The gypsy moth caterpillar may be small, but the amount of destruction it's causing to the trees in New England and the Mid-Atlantic region is so vast that it's visible from space, NASA satellite photos show.
Within the span of one month, European gypsy moth caterpillars (Lymantria dispar) chewed through so much tree foliage in New England and the Mid-Atlantic region that much of what appeared green in satellite images in May had turned brown by June, NASA images showed.
Gypsy caterpillars aren't the only tree-killing critters. Insects and diseases combined to ravage about 45 percent more forest area each year than did wildfires, according to a 2001 study in the journal BioScience. [Gallery: Out-of-This-World Images of Insects]
But the invasive gypsy moth caterpillar is among the worst of these offenders. NASA's Aqua and Terra satellites captured snapshots of the destruction, with the help of natural-color images taken by Terra's Moderate Resolution Imaging Spectroradiometer (MODIS) sensor on May 25 and June 26, NASA's Earth Observatory reported.
From the moment they're born in early summer, the brown, fuzzy caterpillars voraciously munch on leaves, NASA said in a statement. They avoid coniferous trees, such as firs and pines, and target deciduous trees (such as oaks, that lose their leaves in the fall), which make up most of New England's hardwood forests.
Another image of the destruction, this one an aerial photo, was taken near the Barden and Scituate reservoirs in Rhode Island on June 30, clearly showing the caterpillars' preference for deciduous tree leaves: The surviving green trees are all conifers, while the brown swaths are defoliated deciduous trees, NASA said.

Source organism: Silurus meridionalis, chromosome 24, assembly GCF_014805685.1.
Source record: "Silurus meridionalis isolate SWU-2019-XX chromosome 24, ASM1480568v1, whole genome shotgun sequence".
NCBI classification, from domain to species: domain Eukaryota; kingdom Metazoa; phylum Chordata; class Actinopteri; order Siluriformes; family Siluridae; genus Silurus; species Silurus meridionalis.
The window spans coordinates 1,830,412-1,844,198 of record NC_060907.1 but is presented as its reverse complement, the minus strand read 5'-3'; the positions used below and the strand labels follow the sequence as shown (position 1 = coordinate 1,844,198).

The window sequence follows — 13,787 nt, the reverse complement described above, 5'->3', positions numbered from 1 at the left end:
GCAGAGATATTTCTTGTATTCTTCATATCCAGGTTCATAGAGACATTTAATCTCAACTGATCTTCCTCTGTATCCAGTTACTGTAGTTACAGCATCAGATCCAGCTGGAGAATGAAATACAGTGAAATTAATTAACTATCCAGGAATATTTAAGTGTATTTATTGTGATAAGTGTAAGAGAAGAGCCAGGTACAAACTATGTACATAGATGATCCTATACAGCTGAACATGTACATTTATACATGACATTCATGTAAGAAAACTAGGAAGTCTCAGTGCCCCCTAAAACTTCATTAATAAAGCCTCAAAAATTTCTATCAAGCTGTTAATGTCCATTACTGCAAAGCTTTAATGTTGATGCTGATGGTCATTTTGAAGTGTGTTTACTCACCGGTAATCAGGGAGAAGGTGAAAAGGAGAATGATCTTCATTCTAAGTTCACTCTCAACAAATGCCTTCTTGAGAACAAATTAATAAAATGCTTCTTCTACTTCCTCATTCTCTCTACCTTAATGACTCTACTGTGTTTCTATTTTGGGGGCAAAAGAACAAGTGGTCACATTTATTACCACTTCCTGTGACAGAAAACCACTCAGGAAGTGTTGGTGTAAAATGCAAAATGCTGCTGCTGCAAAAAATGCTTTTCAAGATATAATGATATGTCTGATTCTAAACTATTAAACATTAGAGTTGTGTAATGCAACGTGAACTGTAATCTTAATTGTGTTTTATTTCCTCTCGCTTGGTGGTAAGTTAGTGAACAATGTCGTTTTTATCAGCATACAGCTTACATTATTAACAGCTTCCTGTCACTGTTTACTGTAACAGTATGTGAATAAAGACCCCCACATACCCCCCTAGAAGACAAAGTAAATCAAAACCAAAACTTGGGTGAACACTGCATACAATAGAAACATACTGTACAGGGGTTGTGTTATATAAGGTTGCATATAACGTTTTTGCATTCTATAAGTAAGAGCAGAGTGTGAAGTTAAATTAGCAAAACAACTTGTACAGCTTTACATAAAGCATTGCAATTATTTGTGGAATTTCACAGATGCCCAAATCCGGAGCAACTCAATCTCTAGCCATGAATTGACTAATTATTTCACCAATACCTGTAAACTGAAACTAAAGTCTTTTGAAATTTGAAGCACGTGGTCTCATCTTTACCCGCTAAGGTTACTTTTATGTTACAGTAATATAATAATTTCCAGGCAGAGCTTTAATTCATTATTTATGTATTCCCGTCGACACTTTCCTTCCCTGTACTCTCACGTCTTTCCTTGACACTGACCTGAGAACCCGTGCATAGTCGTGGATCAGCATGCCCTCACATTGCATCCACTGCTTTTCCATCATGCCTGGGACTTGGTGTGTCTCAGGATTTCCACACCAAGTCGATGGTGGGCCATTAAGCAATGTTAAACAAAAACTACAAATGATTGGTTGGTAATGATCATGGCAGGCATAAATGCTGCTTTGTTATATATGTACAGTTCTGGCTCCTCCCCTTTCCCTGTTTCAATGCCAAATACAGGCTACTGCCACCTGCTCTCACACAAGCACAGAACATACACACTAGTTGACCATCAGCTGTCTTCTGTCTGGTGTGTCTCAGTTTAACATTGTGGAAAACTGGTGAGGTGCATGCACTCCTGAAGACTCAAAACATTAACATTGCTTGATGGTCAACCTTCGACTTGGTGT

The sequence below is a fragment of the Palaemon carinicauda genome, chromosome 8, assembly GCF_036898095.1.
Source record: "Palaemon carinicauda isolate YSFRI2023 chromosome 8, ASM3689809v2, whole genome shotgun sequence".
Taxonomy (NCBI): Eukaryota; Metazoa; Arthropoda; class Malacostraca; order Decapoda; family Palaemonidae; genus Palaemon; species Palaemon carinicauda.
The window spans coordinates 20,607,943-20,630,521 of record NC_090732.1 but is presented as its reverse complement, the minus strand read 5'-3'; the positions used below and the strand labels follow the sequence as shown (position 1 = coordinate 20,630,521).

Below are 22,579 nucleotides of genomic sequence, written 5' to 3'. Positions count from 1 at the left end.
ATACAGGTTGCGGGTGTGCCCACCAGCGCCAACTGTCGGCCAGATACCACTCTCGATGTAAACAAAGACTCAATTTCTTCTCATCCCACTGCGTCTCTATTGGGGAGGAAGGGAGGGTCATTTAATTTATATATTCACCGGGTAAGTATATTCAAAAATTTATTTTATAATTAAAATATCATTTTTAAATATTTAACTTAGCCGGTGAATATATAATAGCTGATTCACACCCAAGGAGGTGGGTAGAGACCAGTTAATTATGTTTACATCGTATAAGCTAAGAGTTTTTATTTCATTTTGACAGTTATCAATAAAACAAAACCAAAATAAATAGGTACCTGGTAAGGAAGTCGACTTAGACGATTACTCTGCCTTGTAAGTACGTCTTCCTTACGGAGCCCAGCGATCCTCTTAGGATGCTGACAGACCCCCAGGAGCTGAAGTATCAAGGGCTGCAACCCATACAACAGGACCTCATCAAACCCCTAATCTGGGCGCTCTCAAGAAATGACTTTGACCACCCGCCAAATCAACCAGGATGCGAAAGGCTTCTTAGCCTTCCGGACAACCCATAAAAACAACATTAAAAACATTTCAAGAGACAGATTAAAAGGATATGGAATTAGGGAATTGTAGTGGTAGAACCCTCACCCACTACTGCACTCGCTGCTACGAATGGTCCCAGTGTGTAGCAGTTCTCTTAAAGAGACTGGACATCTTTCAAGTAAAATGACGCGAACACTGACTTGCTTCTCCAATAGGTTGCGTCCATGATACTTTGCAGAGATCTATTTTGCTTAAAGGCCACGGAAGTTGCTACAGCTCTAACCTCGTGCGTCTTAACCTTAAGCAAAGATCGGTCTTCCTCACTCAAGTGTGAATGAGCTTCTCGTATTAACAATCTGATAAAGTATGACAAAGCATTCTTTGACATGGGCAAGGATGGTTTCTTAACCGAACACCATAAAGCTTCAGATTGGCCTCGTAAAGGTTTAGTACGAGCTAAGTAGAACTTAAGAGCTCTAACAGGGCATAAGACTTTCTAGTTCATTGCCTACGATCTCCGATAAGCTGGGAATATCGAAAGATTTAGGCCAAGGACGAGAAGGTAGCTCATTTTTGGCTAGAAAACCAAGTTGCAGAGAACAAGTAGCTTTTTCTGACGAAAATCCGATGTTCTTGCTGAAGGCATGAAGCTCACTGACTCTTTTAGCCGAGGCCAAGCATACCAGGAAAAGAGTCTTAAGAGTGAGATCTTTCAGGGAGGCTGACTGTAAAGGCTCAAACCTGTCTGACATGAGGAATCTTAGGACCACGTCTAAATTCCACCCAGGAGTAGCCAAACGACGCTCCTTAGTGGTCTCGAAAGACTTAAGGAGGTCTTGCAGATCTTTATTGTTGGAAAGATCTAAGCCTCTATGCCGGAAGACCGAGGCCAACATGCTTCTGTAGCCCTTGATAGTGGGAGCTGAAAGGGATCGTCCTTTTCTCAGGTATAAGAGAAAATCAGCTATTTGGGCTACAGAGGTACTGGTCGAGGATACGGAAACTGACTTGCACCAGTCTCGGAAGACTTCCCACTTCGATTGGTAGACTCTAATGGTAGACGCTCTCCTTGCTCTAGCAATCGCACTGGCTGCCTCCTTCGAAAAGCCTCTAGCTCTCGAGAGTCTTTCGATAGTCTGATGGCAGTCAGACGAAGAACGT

Though they're not natives to the area, gypsy moths have lived in the United States since the 1860s. In recent years, several factors have caused their numbers to swell, including the decline of white-footed mice, a predator that eats gypsy moth caterpillars. These mice also eat acorns from oak trees, and a poor acorn production has caused the mouse's numbers to shrink, NASA said.
Moreover, dry weather weakens some pathogens that usually keep caterpillar numbers in check.
"This 2016 outbreak is likely due to two successive dry springs — conditions not conducive to the growth and spread of two naturally occurring [pathogens]," Paul Ricard, the forest health program coordinator for the Rhode Island Department of Environmental Management, said in the NASA statement. "The Entomophaga maimaiga fungus and Nuclepolyhedrosis virus have historically kept the gypsy moth population in check."
As a case in point, a moderate to severe drought is affecting much of the American Northeast right now, the U.S. Drought Monitor reported.
Conversely, cold winters tend to dampen the moth's numbers. Subfreezing temperatures, including those that accompanied the polar vortex, are lethal to the moth's larvae, Live Science reported in 2014. There are also other viruses that target the caterpillar, including baculovirus, which turns the critters into "zombies" that compulsively climb to the tops of trees and die as they're waiting to molt, Kelli Hoover, an entomologist at Pennsylvania State University, told Live Science in 2011.
For now, the gypsy moth outbreak may appear mostly cosmetic, but they can have serious consequences as time goes on. Deciduous trees can often survive one to two years of defoliation, but three or more consecutive years can kill the trees, the researchers said.
"Though weak or sick trees could succumb, we are not worried about significant tree mortality yet," Ricard said.
In the meantime, cuckoos, blue jays and orioles may benefit from the gypsy moth caterpillar outbreak, as these birds usually chow down on the caterpillars whenever the opportunity arises, NASA said.
Original article on Live Science.